X86 Assembly/Logic
Logical instructionsEdit
The instructions on this page deal with bit-wise logical instructions. For more information about bit-wise logic, see Digital Circuits/Logic Operations.
All logical instructions presented in this section are executed in the, as the name already suggests, the arithmetic logic unit.
binary operationsEdit
These instructions require two operands.
logical and
Edit
and mask, destination | GAS Syntax |
and destination, mask | Intel Syntax |
operationEdit
and
performs a bit-wise and
of the two operands, and stores the result in destination.
side effectsEdit
exampleEdit
movl $0x1, %edx ; edx ≔ 1
movl $0x0, %ecx ; ecx ≔ 0
andl %edx, %ecx ; ecx ≔ edx ∧ ecx
; here ecx would be 0 because 1 ∧ 0 ⇔ 0
applicationEdit
- An
and
can be used to calculate the intersection of two “sets”, or a value representing a “mask”. Some programming language require that Boolean values are stored exactly as either1
or0
. Anand rax, 1
will ensure only the LSB is set, or not set. - If partial register addressing is not available in the desired size, an
and
can be used for a operation, that is the remainder of integer division. For that, mask has to contain the value (i. e. all lower bits set until a certain threshold), where equals your desired divisor.
logical or
Edit
or addend, destination | GAS Syntax |
or destination, addend | Intel Syntax |
operationEdit
The or
instruction performs a bit-wise or
of the two operands, and stores the result in destination.
side effectsEdit
exampleEdit
movl $0x1, %edx ; edx ≔ 1
movl $0x0, %ecx ; ecx ≔ 0
orl %edx, %ecx ; ecx ≔ edx ∨ ecx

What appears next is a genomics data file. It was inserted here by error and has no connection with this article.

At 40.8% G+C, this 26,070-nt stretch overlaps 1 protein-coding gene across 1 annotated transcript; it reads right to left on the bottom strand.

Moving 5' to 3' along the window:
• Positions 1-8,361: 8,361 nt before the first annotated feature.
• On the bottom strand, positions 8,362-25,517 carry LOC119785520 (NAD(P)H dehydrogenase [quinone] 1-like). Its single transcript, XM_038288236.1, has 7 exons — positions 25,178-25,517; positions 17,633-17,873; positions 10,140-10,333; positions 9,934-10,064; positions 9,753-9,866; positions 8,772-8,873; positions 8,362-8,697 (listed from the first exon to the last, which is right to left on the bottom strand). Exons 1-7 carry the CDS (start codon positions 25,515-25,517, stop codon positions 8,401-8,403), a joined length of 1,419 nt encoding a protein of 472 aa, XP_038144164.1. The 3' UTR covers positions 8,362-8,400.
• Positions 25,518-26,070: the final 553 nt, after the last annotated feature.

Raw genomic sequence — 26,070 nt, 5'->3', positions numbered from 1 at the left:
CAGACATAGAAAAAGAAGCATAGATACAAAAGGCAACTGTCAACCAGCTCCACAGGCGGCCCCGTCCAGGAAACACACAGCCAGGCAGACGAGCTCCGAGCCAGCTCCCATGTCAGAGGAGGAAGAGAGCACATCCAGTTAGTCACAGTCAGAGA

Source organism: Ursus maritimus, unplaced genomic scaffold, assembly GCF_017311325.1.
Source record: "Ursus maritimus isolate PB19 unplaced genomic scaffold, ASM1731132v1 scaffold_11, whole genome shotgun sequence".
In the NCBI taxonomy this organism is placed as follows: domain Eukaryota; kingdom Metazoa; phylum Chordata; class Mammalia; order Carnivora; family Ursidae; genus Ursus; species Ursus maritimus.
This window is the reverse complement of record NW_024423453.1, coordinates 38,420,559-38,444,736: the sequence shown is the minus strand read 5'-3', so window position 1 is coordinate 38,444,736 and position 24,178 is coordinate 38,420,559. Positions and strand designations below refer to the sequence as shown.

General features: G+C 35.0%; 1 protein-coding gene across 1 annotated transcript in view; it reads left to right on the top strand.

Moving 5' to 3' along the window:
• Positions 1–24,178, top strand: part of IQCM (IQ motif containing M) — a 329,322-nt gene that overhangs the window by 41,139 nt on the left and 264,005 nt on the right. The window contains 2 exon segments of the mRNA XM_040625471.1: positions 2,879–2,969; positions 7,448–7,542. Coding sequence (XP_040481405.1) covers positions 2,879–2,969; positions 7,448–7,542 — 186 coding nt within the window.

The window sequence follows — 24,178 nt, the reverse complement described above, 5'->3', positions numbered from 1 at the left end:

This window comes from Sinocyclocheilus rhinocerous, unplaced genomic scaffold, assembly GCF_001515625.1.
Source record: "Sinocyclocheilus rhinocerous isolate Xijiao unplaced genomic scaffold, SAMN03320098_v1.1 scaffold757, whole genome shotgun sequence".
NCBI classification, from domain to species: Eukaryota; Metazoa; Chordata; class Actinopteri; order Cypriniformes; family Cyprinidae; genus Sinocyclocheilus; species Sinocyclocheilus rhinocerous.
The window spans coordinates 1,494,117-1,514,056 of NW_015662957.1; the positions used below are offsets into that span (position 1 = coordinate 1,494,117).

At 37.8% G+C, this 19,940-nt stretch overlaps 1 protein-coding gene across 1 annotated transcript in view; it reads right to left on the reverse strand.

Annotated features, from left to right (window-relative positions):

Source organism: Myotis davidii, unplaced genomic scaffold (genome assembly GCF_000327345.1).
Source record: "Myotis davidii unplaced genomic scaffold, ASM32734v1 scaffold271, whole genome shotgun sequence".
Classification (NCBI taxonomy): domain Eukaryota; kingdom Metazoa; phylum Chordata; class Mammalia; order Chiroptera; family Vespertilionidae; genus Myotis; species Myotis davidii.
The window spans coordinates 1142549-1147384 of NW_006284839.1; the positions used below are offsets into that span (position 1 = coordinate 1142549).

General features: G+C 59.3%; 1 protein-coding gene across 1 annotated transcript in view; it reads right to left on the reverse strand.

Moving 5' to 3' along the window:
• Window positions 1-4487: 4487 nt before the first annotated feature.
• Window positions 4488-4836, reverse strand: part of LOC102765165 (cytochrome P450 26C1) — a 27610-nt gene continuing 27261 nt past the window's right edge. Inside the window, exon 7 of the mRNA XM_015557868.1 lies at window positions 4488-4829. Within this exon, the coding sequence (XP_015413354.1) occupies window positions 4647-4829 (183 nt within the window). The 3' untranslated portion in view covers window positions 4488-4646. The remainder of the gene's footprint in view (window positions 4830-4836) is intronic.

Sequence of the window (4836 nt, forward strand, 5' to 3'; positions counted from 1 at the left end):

; here ecx would be 1 because 1 ∨ 0 ⇔ 1
applicationEdit
- An
or
can be used to calculate the union of two “sets”, or a value representing a “mask”.
logical xor
Edit
xor flip, destination | GAS Syntax |
xor destination, flip | Intel Syntax |
operationEdit
Performs a bit-wise xor
of the two operands, and stores the result in destination.
side effectsEdit
exampleEdit
movl $0x1, %edx ; edx ≔ 1
movl $0x0, %ecx ; ecx ≔ 0
xorl %edx, %ecx ; ecx ≔ edx ⊕ ecx
; here ecx would be 1 because 1 ⊕ 0 ⇔ 1
applicationEdit
xor rax, rax
(or any GPR twice) will clear all bits. It is a specially recognized word. However, sincexor
affects flags it might introduce bogus dependencies.
common remarksEdit
side effects for and
, or
, and xor
Edit
- OF ≔ 0
- CF ≔ 0
- SF becomes the value of the most significant bit of the calculated result
- ZF ≔ result = 0
- PF is set according to the result
unary operationsEdit
logical not
Edit
not argument
operationEdit
Performs a bit-wise inversion of argument.
side-effectsEdit
None.
exampleEdit
movl $0x1, %edx ; edx ≔ 1
notl %edx ; edx ≔ ¬edx
; here edx would be 0xFFFFFFFE because a bitwise NOT 0x00000001 = 0xFFFFFFFE
applicationEdit
not
is frequently used to get a register with all bits set.